{
        tempc[maxwidth - 1] = '.';          //insert ellipsis
        tempc[maxwidth - 2] = '.';
        tempc[maxwidth - 3] = '.';
        lcd_DspStr(tempc, startaddr, invert, font);
        return startaddr;
      }
      lcd_DspStr(tempc, startaddr, invert, font);
    }
    else if((string[x] == 0))            //if next character in input string is null, it is end of input string
    {
      while(x < maxwidth)                //fill in rest of line with spaces to make string maxwidth in length
      {
        tempc[x] = ' ';
        x++;
      }
      tempc[x] = 0;
      lcd_DspStr(tempc, startaddr, invert, font);
      return startaddr;                //done since end of input string was reached
    }
    else
    {
      if((ellipsis == 1) && (lines == (maxlines - 1)))  //if ellipsis is enabled and at the last displayed line
      {
        tempc[maxwidth - 1] = '.';          //insert ellipsis
        tempc[maxwidth - 2] = '.';
        tempc[maxwidth - 3] = '.';
        tempc[maxwidth] = 0;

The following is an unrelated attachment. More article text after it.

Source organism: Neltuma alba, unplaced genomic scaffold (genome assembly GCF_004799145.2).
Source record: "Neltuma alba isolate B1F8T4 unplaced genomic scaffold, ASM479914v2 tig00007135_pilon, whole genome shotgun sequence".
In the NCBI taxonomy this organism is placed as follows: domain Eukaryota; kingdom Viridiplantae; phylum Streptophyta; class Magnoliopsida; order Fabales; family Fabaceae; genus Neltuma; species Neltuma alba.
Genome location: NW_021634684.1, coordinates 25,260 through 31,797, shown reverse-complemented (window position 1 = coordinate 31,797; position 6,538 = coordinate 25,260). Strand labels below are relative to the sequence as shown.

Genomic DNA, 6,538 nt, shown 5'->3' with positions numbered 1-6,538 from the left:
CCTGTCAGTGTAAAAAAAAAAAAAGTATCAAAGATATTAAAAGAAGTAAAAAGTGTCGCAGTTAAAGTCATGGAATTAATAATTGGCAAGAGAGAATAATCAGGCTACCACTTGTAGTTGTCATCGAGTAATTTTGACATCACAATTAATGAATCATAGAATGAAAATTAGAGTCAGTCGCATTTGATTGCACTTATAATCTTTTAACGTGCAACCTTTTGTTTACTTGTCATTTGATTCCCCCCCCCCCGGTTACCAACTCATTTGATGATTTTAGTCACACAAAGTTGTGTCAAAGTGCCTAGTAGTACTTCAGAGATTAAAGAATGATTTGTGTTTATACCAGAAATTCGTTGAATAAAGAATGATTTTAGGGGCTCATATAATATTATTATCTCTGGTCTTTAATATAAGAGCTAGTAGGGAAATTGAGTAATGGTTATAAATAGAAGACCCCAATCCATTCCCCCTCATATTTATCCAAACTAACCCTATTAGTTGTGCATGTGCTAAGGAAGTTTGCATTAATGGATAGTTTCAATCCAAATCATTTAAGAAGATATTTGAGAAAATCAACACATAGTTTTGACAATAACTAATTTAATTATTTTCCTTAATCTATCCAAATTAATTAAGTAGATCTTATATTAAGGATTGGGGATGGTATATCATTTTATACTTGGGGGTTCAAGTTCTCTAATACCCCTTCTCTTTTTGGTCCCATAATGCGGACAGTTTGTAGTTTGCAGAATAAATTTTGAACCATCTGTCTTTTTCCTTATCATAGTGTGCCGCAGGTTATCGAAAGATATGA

lcd_DspStr(tempc, startaddr, invert, font);
        return startaddr;
      }
      else if((ellipsis == 0) && (lines == (maxlines - 1)))  //if ellipsis is disabled and at the last displayed line
      {
        tempc[maxwidth] = 0;
        lcd_DspStr(tempc, startaddr, invert, font);
        return startaddr;
      }

      else
      {
        while((tempc[x] != 0x20) && (x > 0) && (FRAGMENT >= (maxwidth - x)))  //go backwards through display string FRAGMENT characters
        {                                    //looking for a space for a natural place to word wrap
          x--;
        }
        if(FRAGMENT == (maxwidth - x - 1))                  //hyphen will be used since last word in line string was too long